The bus rides I try to avoid are the long distance ones, the ones across states, countries or continents. A suitable example will be the one that take you from one city full of people sporting backpacks, ID cards and earphones to one in the Naalikerathinte Naadu where you have a house like a Narayanakkilikoodu. Or maybe from one place in the latter to another, sufficiently far apart that the language of one is incomprehensible in the other (that is much closer than you might imagine).

Even the sight of the big bulky bus bounding down the road fills me with trepidation. I remember the countless babies crying their tiny hearts out (at extremely loud volume nonetheless) and the buckets of vomit the trajectories of which miss my face by whiskers. Thank god that I don’t have whiskers! I shed a silent tear thinking about the thousands of beautiful girls that sit in the seat just in front of me while the seats adjacent to me are occupied by people who are carrying enough luggage to last them a lifetime or the inquisitive people who appear to be unable to take their next breath until they know everything about me. I shudder remembering the overturned buses and smashed junks that litter either side of the highway that connects my usual destinations. Cutting the description short, I quake like a jelly and my timbers start shivering.

You would be excused if you conclude that with this great phobia of long distance journeys, I do most of my travelling via train. If you belong to the ilk which believes in planning and foresight, the aforementioned conclusion is almost foregone. There my dear reader, your ignorance of the creature called Damu shines through. Damu, rather I, has(/have respectively) never thought ahead of the day’s breakfast compared to some people who have even thought of the breakfast of the kid they will have in some 10 years. If somebody graded my planning on a scale of 0 to 10 with 0 being the planning of the grasshopper for winter and 10 being the planning of Rohilettan, I will get somewhere in the region of -10.

I eagerly wait for the day when IRCTC reduces its reservation period from 4 months to 1 day. 4 months! I laugh in their faceless faces at their gross presumption. 4 months! Ha ha. 4 days and you are talking business. 1 and you have got yourself a deal. Till that day, I swallow my fear, harden my nerves and take that shaky step on to the footboard of the Rajahamsa, that humble steed that carries my noble self everywhere.

‘Til Later


No, this post is not about biryani – one of the most overrated dishes in my opinion. I find the various spices and all in it disgusting and only eat it if I am left with no other option. In my living memory (I wonder if there is something called dead memory), I have only liked biryani twice. But if I remember right, both times I was starving. Even when I think of biting the clove or cinnamon or cardomom, I gag. Yuck! But then, I am a vegetarian and what the hell do I know.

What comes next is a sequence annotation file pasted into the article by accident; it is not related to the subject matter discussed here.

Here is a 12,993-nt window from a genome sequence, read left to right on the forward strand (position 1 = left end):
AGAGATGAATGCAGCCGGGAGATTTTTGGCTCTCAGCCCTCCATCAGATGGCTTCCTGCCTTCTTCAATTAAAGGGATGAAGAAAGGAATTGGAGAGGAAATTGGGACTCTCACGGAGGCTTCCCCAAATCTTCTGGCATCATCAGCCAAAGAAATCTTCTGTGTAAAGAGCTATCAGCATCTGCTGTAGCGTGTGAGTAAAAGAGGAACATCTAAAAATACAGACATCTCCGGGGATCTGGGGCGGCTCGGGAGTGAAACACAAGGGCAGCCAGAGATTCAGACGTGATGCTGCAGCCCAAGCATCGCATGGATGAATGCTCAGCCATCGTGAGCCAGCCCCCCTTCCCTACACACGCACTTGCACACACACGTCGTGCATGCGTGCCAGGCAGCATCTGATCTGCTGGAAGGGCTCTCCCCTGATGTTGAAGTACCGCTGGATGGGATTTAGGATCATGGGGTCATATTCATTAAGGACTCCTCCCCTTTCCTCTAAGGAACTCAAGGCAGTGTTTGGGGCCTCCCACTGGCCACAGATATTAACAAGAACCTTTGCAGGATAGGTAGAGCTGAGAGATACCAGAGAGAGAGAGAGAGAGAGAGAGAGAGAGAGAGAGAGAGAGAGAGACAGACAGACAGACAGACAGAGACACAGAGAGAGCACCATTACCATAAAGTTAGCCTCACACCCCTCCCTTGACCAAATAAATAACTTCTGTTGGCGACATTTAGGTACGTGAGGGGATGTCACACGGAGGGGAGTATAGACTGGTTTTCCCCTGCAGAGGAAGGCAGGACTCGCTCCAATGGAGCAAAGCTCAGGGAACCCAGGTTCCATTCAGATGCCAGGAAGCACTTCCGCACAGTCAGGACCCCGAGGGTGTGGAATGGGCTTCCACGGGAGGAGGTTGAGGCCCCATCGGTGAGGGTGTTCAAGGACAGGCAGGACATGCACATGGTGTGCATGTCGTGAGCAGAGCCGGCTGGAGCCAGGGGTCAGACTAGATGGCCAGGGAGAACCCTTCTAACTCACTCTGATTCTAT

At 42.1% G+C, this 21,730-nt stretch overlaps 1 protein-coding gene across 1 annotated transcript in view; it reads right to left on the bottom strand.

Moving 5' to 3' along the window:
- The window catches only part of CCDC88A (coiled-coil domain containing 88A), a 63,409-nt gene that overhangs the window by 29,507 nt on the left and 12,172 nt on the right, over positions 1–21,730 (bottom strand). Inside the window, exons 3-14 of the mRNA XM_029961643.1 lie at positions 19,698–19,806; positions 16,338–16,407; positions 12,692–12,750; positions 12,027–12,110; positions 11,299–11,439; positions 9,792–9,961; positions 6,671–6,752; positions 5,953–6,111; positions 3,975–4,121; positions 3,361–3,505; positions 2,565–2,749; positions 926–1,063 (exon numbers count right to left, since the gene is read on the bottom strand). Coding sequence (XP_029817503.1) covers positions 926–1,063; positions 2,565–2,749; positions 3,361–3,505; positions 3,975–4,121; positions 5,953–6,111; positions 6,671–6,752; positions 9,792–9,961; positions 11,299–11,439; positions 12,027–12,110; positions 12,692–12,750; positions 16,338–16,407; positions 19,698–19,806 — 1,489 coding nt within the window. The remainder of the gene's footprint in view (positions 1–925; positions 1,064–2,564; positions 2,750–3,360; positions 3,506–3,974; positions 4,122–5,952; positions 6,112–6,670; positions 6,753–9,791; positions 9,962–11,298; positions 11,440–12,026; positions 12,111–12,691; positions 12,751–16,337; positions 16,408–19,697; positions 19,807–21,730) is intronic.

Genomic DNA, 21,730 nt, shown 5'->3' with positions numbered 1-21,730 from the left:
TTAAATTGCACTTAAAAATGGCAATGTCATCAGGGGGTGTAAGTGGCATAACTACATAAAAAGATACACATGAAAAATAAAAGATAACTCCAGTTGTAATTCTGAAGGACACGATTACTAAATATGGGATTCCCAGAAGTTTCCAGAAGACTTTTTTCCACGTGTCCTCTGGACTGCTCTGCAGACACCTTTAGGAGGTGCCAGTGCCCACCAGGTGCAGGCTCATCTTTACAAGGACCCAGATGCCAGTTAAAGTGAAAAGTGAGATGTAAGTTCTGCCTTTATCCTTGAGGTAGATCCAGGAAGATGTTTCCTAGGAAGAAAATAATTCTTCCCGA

I am sure at least a few of my Malayalee readers would have seen the movie called One Man Show. And by now, I am sure you must have realised where I am leading to. For the others, no worry, all in good time. The movie has a mad character played by Salim Kumar. In it, he is interned in a lunatic asylum and wreaks havoc with his antics. In one of the best scenes of the movie, he creates a massive charge of his fellow lunatics. When dragged aside and asked what they were doing, he gleefully informs that he told those idiots that free biryani is available near the front gates. Then he is asked why he is running after them and he replies that he is also running because, “engaanum biryani kittiyalo”, which translates to “what if biryani is actually available”.

This wishing for a non-existent or rather improbable biryani, the “what ifs” are a defining part of us. This optimism for the improbable is intrinsic in our psyche and varies only in how far one is optimistic. Even the worst pessimist is an optimist. This optimism is expertly utilised by most advertisements. What if I become fair, what if I lose weight, what if I gain height, what if I get hair back etc etc etc. The entire betting industry revolves around this optimism. Everyone knows that out of a million lottery ticket holders, only one is going to win the bumper prize, yet they imagine themselves to be that person. The higher the odds, the more one feels confident that this is the day. Maybe that is also why four or five lakh odd people write the JEE, the AIEEE or the myriad entrance examinations where the selection percentage is less than one. Hope springs eternal.

How was I reminded of that “class” dialogue? That brings us to point after a long ramble in the neighbourhood of everything but the point. You must have noticed the current prominence of something called Zurker, apparently the creation of the losers of Facebook (bullshit of course, the makers are totally different people). Zurker is a new social network that they claim will revolutionise the entire concept of social networking, the iPhone of social networks if you will. Welcome to the community owned network where every networker is an owner of the network. It is their advertisement strategy that is brilliant, and is the subject of this post.

They promise every networker to get a share of the network when someone he/she recommends join it. The company goes public when a million shares have been distributed. With the IPO of Facebook expected to be of the order of several dozen billions of dollars, even the most pessimistic person is hoping for a share value of a few thousand at least. People are thus optimistically spamming on Facebook (the irony), Twitter, Gmail, blogs and every other possible place they can.